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TLR4 stimulation by LPS enhances angiogenesis in a co-culture system consisting of primary human osteoblasts and outgrowth endothelial cells

Ma, B., Dohle, E., Li, M. and Kirkpatrick, C.J. (2015) TLR4 stimulation by LPS enhances angiogenesis in a co-culture system consisting of primary human osteoblasts and outgrowth endothelial cells. Journal of Tissue Engineering and Regenerative Medicine, In press .

Link to Published Version: http://dx.doi.org/10.1002/term.2075
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Abstract

The development of new approaches leading to fast and successful vascularization of tissue-engineered constructs is one of the most intensively studied subjects in tissue engineering and regenerative medicine. Recently, TLR4 activation and LPS stimulation of endothelial cells have been reported to promote angiogenesis in a variety of settings. In this study, we demonstrate that TLR4 activation by Ultrapure LPS Escherichia coli 0111:B4 (LPS-EB) significantly enhances microvessel formation in a co-culture system consisting of outgrowth endothelial cells (OECs) and primary human osteoblasts (pOBs). The precise modes of TLR4 action on the process of angiogenesis have also been investigated in this study. Using quantitative fluorescence microscopy in monocultures of OECs and pOBs, it was found that TLR4 activation through LPS-EB upregulates the expression level of TLR4/MYD88 and enhances both angiogenesis and osteogenesis. Furthermore, ELISA and qRT-PCR have shown that the level of two adhesion molecules (ICAM-1 and E-selectin), two cytokines (IL-6 and IL-8) and two growth factors (VEGF and PDGF-BB) related to angiogenesis increase significantly after LPS-EB treatment. This increased understanding of the role of TLR4 in angiogenesis could be of value in various settings related to tissue repair and tissue engineering. Moreover, since LPS and TLR4 agonists improve angiogenesis and osteogenesis, TLR4 agonists (endogenous or synthetic) could be used for angiogenesis intervention in vivo and therefore could be tested for their potential clinical applications in promoting angiogenesis in bone tissue engineering.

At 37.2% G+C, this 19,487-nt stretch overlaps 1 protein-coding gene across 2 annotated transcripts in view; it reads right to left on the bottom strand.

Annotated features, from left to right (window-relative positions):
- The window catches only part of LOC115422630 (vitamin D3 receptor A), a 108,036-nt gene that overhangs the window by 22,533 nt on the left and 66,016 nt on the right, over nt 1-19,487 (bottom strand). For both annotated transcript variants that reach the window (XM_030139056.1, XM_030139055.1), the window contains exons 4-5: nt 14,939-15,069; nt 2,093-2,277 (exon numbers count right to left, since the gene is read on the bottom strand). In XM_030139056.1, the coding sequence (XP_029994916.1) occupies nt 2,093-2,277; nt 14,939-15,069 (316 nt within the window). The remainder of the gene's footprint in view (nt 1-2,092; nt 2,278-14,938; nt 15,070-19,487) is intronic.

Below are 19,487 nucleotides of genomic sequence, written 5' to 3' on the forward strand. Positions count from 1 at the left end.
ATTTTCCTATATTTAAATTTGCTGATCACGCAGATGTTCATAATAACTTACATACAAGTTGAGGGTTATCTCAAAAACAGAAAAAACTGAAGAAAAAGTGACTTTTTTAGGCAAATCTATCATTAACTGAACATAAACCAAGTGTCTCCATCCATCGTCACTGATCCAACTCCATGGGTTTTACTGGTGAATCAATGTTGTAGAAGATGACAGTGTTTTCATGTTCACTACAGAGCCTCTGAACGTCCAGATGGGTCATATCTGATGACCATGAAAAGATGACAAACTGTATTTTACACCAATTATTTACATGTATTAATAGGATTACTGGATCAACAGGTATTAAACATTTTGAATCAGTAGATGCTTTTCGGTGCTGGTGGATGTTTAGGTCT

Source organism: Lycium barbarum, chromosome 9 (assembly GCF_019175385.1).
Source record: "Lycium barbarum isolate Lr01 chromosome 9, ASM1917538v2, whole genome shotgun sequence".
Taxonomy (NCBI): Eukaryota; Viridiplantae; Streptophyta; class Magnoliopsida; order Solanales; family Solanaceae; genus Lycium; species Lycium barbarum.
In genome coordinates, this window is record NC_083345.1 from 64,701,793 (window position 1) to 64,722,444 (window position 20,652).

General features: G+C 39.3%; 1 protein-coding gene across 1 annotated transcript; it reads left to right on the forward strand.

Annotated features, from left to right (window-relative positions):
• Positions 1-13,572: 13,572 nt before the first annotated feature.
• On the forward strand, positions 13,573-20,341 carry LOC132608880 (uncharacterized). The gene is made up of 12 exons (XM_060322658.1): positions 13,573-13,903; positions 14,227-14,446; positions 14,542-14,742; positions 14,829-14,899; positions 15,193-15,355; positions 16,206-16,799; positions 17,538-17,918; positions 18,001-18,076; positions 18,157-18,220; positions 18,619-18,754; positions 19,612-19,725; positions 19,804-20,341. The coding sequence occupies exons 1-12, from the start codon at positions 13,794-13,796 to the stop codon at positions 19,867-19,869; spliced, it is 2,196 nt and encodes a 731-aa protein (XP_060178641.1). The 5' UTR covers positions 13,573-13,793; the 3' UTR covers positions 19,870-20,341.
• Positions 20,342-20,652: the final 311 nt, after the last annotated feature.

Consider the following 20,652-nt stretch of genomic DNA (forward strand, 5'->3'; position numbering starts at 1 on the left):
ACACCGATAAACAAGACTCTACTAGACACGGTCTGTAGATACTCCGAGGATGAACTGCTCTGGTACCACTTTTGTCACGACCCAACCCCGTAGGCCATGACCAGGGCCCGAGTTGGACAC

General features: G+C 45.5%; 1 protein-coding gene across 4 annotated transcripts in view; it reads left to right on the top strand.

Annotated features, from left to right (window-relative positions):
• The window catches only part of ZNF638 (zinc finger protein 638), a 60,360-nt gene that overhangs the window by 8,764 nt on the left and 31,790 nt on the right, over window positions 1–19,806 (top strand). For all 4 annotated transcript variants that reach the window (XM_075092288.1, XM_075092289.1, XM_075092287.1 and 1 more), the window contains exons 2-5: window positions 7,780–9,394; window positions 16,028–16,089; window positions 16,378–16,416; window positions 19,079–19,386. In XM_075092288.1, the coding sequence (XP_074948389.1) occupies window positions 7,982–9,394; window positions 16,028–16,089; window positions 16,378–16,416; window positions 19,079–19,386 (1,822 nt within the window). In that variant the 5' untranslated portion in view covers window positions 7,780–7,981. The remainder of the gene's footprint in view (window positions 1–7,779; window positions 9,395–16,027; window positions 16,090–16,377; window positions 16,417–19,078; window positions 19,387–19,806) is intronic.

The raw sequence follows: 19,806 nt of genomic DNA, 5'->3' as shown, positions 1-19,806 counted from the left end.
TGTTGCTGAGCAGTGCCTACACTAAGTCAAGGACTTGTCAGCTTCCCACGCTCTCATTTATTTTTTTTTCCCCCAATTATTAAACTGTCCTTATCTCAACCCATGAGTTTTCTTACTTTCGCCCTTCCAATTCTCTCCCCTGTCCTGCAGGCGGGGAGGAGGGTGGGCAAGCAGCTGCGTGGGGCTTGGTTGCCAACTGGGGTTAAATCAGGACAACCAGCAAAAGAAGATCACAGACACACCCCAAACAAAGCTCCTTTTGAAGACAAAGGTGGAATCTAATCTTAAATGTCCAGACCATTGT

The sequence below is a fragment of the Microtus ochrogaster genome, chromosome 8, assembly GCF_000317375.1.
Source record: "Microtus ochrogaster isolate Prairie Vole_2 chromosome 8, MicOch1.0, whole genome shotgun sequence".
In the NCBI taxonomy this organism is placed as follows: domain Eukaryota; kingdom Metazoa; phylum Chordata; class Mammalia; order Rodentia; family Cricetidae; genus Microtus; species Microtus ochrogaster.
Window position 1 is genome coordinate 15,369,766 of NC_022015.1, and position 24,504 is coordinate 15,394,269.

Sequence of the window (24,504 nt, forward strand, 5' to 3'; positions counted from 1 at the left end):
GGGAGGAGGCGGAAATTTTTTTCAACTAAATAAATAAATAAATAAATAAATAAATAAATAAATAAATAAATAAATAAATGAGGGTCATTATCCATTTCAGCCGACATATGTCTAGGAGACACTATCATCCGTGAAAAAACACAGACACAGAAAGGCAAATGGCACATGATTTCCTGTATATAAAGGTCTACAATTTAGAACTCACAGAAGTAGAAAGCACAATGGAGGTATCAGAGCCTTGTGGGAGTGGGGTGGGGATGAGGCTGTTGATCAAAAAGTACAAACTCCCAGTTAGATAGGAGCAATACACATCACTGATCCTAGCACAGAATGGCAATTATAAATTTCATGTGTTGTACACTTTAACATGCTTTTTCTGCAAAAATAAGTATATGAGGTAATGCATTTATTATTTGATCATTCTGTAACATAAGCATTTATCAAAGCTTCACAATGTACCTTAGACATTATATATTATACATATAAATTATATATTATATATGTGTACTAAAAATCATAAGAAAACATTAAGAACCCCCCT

Publication Type: Journal Article
Murdoch Affiliation: School of Veterinary and Life Sciences
Copyright: © 2015 John Wiley & Sons, Ltd.
URI: http://researchrepository.murdoch.edu.au/id/eprint/27974
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